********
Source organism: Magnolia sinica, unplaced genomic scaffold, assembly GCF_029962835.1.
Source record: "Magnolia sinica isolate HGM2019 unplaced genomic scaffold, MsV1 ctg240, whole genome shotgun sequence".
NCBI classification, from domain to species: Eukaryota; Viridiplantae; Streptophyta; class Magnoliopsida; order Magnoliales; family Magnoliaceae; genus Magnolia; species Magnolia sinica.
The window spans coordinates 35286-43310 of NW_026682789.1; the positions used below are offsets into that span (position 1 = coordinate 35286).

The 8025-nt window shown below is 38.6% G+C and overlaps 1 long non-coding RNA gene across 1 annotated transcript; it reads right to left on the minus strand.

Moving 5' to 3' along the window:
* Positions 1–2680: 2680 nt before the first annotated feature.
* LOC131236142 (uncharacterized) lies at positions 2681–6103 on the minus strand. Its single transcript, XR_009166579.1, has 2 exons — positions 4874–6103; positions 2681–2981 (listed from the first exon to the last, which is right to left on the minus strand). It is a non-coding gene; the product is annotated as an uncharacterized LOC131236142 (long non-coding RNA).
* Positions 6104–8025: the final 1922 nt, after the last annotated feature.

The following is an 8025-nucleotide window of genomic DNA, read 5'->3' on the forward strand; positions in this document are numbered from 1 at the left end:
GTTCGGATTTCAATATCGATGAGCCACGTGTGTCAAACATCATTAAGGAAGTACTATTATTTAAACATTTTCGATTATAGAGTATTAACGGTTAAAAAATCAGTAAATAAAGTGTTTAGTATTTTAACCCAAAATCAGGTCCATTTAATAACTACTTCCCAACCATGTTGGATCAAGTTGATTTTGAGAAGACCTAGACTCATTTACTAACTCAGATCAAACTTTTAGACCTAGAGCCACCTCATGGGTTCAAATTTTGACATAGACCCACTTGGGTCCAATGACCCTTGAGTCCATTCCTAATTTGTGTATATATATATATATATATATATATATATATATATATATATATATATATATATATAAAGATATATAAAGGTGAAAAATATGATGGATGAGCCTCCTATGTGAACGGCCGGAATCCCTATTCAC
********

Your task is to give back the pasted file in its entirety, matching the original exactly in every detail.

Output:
Source organism: Magnolia sinica, unplaced genomic scaffold, assembly GCF_029962835.1.
Source record: "Magnolia sinica isolate HGM2019 unplaced genomic scaffold, MsV1 ctg240, whole genome shotgun sequence".
NCBI classification, from domain to species: Eukaryota; Viridiplantae; Streptophyta; class Magnoliopsida; order Magnoliales; family Magnoliaceae; genus Magnolia; species Magnolia sinica.
The window spans coordinates 35286-43310 of NW_026682789.1; the positions used below are offsets into that span (position 1 = coordinate 35286).

The 8025-nt window shown below is 38.6% G+C and overlaps 1 long non-coding RNA gene across 1 annotated transcript; it reads right to left on the minus strand.

Moving 5' to 3' along the window:
* Positions 1–2680: 2680 nt before the first annotated feature.
* LOC131236142 (uncharacterized) lies at positions 2681–6103 on the minus strand. Its single transcript, XR_009166579.1, has 2 exons — positions 4874–6103; positions 2681–2981 (listed from the first exon to the last, which is right to left on the minus strand). It is a non-coding gene; the product is annotated as an uncharacterized LOC131236142 (long non-coding RNA).
* Positions 6104–8025: the final 1922 nt, after the last annotated feature.

The following is an 8025-nucleotide window of genomic DNA, read 5'->3' on the forward strand; positions in this document are numbered from 1 at the left end:
GTTCGGATTTCAATATCGATGAGCCACGTGTGTCAAACATCATTAAGGAAGTACTATTATTTAAACATTTTCGATTATAGAGTATTAACGGTTAAAAAATCAGTAAATAAAGTGTTTAGTATTTTAACCCAAAATCAGGTCCATTTAATAACTACTTCCCAACCATGTTGGATCAAGTTGATTTTGAGAAGACCTAGACTCATTTACTAACTCAGATCAAACTTTTAGACCTAGAGCCACCTCATGGGTTCAAATTTTGACATAGACCCACTTGGGTCCAATGACCCTTGAGTCCATTCCTAATTTGTGTATATATATATATATATATATATATATATATATATATATATATATATATATATATAAAGATATATAAAGGTGAAAAATATGATGGATGAGCCTCCTATGTGAACGGCCGGAATCCCTATTCAC